This type of rule recognizes that there are certain situations where a doctor's control and supervision of a nurse are so great that he should be made liable for the nurse's actions, e.g., in the operating room. Yet it recognizes that in most instances where a nurse acts—even under a doctor's orders—the nurse acts independently of the doctor. As one Illinois court has stated:
"A nurse is still subject to the rules and regulations of the hospital, and the doctor may not gainsay them. She may be discharged by the hospital but not by the doctor. The hospital, not the doctor, furnishes the equipment that the nurse uses, and she is paid by the hospital. We conclude, therefore, that the employees of the hospital assisting a surgeon remain the employees of the hospital even though the surgeon retains some degree of control over them.
"We do believe, however, that analogous authority supports the general rule that a doctor may be held liable for the
negligence of a hospital employee who is subject to the doctor's control or supervision." [Citations omitted.] Foster v. Englewood Hospital Association, 19 Ill.App.3d 1055, 313 N.E.2d 255, 260 (1974).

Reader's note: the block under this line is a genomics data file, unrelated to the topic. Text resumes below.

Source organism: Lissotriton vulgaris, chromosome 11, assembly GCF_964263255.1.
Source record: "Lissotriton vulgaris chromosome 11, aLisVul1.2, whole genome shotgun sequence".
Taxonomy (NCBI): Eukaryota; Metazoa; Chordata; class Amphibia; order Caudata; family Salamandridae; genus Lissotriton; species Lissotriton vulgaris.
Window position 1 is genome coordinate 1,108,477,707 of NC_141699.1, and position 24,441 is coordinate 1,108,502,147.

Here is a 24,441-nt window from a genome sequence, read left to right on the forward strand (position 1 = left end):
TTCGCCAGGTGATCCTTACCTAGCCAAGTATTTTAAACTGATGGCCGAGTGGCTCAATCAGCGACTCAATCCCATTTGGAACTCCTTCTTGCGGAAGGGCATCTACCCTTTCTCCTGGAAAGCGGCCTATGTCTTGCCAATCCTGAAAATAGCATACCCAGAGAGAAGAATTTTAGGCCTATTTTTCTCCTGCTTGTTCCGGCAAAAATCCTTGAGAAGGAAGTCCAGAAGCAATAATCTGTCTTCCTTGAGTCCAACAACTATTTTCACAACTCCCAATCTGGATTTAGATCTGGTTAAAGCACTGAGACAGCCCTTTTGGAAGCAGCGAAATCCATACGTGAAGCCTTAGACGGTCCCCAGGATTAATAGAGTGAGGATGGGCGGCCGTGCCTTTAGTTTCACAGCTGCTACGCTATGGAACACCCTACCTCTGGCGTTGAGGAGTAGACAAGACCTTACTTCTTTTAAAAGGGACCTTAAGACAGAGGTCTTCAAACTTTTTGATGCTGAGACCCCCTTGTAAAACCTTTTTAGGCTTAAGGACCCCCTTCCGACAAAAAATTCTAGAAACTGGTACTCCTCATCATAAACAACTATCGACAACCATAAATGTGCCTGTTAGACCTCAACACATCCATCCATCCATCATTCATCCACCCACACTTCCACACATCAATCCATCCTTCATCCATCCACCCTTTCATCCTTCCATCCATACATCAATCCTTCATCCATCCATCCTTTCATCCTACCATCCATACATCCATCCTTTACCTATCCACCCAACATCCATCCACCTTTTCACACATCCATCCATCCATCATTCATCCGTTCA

Thus the captain-of-the-ship doctrine should be applied only in cases where a doctor who is working in a hospital has direct control over a nurse's actions, such as in the operating room, or where the doctor personally supervises a nurse's performance of a technically complicated treatment. The doctrine should not be applied where the nurse performs routine tasks even though done pursuant to a doctor's orders. See, e.g., Elizondo v. Tavarez, 596 S.W.2d 667 (Tex.Civ.App. 1980) [holding that a doctor who ordered the insertion of a tube down a patient's throat was not liable when a nurse negligently inserted that tube].